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White House Releases Underwhelming AIDS Strategy Report; Says It's "Monitoring" ADAP Crisis

April 11, 2010

Crowley said he was listening when the community spoke. Only time will tell.
Crowley said he was listening when the community spoke. Only time will tell.
In continuing with a steady flow of just-enough-news-to-keep-the-advocates-happy, the White House released a report summarizing the findings from 14 National HIV/AIDS Strategy community forums and hundreds of online comments. The report is supposed be taken into consideration during the creation of the National HIV/AIDS Strategy. The White House released no new information about when the official National HIV/AIDS Strategy will be completed.

Advocates were once again underwhelmed by the lack of new information released about the actual National HIV/AIDS Strategy.

"It's great they're continuing to keep us updated. Hopefully next time we'll have more information to work with and see if community input is really being taken into effect," said Housing Works Vice President of Advocacy and Organizing Christine Campbell.

According to Office of National AIDS Policy Director Jeff Crowley, who spoke on the conference call, yet another summary of community feedback will be coming soon from Department of Health and Human Services, which held its own forums. He described it as "very different" from the ONAP report.

While today's report wasn't groundbreaking, ONAP Policy Director Greg Millett promised the real national strategy plan will have teeth. "The thing that distinguishes [this National HIV/AIDS Strategy] from other mechanisms is that this is coming straight from the White House and straight from the President," Millett said, in a half-hour conference call about the report's findings today.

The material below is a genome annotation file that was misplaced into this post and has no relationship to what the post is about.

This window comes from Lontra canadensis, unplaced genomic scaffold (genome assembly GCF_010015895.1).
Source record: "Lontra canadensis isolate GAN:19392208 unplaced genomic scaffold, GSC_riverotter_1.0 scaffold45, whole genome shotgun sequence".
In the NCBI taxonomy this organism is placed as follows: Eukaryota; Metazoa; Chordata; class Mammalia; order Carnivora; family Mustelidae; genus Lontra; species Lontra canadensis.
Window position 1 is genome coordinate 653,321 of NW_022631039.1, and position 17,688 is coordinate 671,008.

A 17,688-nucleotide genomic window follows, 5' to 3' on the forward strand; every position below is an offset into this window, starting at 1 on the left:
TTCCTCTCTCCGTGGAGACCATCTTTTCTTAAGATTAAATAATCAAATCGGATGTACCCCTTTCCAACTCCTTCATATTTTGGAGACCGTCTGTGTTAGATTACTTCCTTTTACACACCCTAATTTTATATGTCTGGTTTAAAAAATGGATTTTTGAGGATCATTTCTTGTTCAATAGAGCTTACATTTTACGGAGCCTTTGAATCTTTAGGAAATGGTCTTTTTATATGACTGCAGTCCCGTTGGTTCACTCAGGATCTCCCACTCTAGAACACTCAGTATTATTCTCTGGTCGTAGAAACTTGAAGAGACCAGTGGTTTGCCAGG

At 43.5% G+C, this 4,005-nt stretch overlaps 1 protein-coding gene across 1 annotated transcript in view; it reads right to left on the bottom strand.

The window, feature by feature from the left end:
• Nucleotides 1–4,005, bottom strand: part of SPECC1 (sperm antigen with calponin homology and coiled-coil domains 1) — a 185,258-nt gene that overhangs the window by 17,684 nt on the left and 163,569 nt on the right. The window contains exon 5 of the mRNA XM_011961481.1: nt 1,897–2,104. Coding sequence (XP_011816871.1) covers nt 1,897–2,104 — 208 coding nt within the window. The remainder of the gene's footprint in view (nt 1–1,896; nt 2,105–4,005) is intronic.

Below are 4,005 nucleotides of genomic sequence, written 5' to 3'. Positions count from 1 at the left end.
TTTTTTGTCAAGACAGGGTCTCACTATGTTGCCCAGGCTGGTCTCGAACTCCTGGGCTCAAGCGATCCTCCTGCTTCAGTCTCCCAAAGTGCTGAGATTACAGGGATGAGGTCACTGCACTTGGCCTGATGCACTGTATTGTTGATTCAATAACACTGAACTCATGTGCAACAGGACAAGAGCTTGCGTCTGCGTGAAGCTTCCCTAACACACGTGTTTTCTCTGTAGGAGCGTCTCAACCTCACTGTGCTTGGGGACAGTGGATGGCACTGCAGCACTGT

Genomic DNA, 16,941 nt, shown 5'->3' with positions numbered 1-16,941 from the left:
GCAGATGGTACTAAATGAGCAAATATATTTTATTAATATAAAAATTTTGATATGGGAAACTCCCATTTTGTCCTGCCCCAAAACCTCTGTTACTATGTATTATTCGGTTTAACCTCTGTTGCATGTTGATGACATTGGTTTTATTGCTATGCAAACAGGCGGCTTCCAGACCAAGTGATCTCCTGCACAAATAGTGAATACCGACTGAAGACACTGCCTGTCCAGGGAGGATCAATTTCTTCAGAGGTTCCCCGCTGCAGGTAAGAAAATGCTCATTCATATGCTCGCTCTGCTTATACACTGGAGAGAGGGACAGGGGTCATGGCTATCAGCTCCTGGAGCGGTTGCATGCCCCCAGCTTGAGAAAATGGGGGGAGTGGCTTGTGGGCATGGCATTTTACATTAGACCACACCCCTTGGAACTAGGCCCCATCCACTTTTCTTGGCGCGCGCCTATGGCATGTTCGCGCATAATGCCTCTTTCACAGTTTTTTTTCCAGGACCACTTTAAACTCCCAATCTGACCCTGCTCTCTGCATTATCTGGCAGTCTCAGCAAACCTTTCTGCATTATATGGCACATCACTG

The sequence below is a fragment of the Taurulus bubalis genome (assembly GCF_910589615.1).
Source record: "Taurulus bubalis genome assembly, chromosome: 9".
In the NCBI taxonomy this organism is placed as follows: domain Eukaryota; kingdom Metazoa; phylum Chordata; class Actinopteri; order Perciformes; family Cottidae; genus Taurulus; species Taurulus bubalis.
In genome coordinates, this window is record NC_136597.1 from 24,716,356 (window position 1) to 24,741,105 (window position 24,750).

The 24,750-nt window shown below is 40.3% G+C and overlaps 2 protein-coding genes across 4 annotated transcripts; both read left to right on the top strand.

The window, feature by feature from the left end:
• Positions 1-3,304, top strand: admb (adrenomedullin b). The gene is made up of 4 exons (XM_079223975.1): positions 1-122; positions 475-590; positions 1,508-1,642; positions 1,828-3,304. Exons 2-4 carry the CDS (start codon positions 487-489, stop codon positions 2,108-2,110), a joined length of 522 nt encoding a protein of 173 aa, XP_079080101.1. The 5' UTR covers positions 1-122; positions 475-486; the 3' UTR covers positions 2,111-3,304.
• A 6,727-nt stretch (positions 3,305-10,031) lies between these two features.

The report was drawn from a total of 1,089 submissions, including 719 from the ONAP website. According to the report, 4,285 people attended the community discussions. Almost half of those people, approximately 1,875, were from the meeting in Atlanta at the CDC HIV Prevention conference.

The actual completed National HIV/AIDS Strategy will be created by a taskforce of government employees at a date to be announced.

In the White House report released today, the themes that emerged were:

  • Create a National Campaign to Increase Public Awareness and Prevention of HIV
  • Increase Prevention Efforts Among Youth
  • Routinize, Increase, and Improve Testing
  • Increase Access to Condoms
  • Eliminate the Ban on Federal Funding for Syringe Exchange
  • Increase Harm Reduction and Treatment Adherence Education
  • Improve and Expand Surveillance Data
  • Expand Support Services
  • Include Chronic Disease Management in Overall Health Care Delivery
  • Recognize and Treat Co-occurring Conditions
  • Increase the Number of HIV Care Providers and HIV/AIDS Education and Training
  • Expand Services to At-Risk Populations
  • Provide Culturally and Linguistically Appropriate Services and Interventions
  • Improve Availability of HIV-Related Services in Rural Areas and U.S. Territories

All of these objectives will not all appear in the National HIV/AIDS Strategy, according to Millett. "To be effective, the strategy must include a small number of high payoff items that will address the HIV/AIDS epidemic in the United States. Nevertheless, we intend for this community report to provide a baseline for the status of the domestic epidemic and serve as a planning tool and resource for Federal, State and local agencies," Millett wrote in a blog post.

ADAP Update

In addition, Crowley gave a nonanswer to an audience question by Dab Garner asking if Obama will approve $126 million in emergency funding to the AIDS Drug Assistance Program.

"We're aware and monitoring the growing challenge of ADAP," Crowley said. "As we see pressures arise at the state level, we're definitely monitoring the situation."

According to a report released by the National Association of State & Territorial AIDS Directors today, the number of people on ADAP waiting lists has risen to 859 people in 10 states.

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This article was provided by Housing Works. It is a part of the publication Housing Works AIDS Issues Update. Visit Housing Works' website to find out more about their activities, publications and services.
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